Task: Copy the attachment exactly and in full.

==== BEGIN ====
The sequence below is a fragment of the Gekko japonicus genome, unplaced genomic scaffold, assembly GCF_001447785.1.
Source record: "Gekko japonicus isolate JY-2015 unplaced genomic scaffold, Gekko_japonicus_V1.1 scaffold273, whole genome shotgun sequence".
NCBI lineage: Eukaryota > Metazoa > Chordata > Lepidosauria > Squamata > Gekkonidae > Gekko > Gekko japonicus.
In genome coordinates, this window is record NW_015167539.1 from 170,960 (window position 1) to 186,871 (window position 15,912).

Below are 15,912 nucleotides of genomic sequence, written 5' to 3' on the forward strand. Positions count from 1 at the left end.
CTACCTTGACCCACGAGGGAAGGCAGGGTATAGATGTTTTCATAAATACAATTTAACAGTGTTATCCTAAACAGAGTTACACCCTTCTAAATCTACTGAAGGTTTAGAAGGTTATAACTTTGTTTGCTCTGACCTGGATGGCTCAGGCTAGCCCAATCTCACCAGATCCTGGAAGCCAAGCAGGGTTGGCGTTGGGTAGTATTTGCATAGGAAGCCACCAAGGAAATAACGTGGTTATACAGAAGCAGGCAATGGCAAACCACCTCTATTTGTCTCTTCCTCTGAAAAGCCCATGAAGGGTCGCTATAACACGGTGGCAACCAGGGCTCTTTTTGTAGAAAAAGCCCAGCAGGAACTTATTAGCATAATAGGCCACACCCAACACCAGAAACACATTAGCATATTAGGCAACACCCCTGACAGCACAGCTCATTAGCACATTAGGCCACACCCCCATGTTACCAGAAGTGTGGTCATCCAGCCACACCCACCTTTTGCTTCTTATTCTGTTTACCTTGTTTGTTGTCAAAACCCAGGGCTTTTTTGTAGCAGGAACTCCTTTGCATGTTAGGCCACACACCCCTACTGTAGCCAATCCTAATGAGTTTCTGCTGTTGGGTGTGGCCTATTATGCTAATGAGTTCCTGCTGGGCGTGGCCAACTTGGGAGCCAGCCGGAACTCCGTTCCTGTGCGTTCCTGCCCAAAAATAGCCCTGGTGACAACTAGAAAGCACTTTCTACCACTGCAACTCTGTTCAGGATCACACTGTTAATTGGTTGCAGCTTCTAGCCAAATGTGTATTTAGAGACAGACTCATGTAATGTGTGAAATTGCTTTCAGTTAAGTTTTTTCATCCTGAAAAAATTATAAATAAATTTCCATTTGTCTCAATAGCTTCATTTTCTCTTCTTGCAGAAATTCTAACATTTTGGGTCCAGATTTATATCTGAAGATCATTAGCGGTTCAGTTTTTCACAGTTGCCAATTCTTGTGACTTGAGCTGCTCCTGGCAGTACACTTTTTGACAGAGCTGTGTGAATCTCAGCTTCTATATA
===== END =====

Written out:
The sequence below is a fragment of the Gekko japonicus genome, unplaced genomic scaffold, assembly GCF_001447785.1.
Source record: "Gekko japonicus isolate JY-2015 unplaced genomic scaffold, Gekko_japonicus_V1.1 scaffold273, whole genome shotgun sequence".
NCBI lineage: Eukaryota > Metazoa > Chordata > Lepidosauria > Squamata > Gekkonidae > Gekko > Gekko japonicus.
In genome coordinates, this window is record NW_015167539.1 from 170,960 (window position 1) to 186,871 (window position 15,912).

Below are 15,912 nucleotides of genomic sequence, written 5' to 3' on the forward strand. Positions count from 1 at the left end.
CTACCTTGACCCACGAGGGAAGGCAGGGTATAGATGTTTTCATAAATACAATTTAACAGTGTTATCCTAAACAGAGTTACACCCTTCTAAATCTACTGAAGGTTTAGAAGGTTATAACTTTGTTTGCTCTGACCTGGATGGCTCAGGCTAGCCCAATCTCACCAGATCCTGGAAGCCAAGCAGGGTTGGCGTTGGGTAGTATTTGCATAGGAAGCCACCAAGGAAATAACGTGGTTATACAGAAGCAGGCAATGGCAAACCACCTCTATTTGTCTCTTCCTCTGAAAAGCCCATGAAGGGTCGCTATAACACGGTGGCAACCAGGGCTCTTTTTGTAGAAAAAGCCCAGCAGGAACTTATTAGCATAATAGGCCACACCCAACACCAGAAACACATTAGCATATTAGGCAACACCCCTGACAGCACAGCTCATTAGCACATTAGGCCACACCCCCATGTTACCAGAAGTGTGGTCATCCAGCCACACCCACCTTTTGCTTCTTATTCTGTTTACCTTGTTTGTTGTCAAAACCCAGGGCTTTTTTGTAGCAGGAACTCCTTTGCATGTTAGGCCACACACCCCTACTGTAGCCAATCCTAATGAGTTTCTGCTGTTGGGTGTGGCCTATTATGCTAATGAGTTCCTGCTGGGCGTGGCCAACTTGGGAGCCAGCCGGAACTCCGTTCCTGTGCGTTCCTGCCCAAAAATAGCCCTGGTGACAACTAGAAAGCACTTTCTACCACTGCAACTCTGTTCAGGATCACACTGTTAATTGGTTGCAGCTTCTAGCCAAATGTGTATTTAGAGACAGACTCATGTAATGTGTGAAATTGCTTTCAGTTAAGTTTTTTCATCCTGAAAAAATTATAAATAAATTTCCATTTGTCTCAATAGCTTCATTTTCTCTTCTTGCAGAAATTCTAACATTTTGGGTCCAGATTTATATCTGAAGATCATTAGCGGTTCAGTTTTTCACAGTTGCCAATTCTTGTGACTTGAGCTGCTCCTGGCAGTACACTTTTTGACAGAGCTGTGTGAATCTCAGCTTCTATATA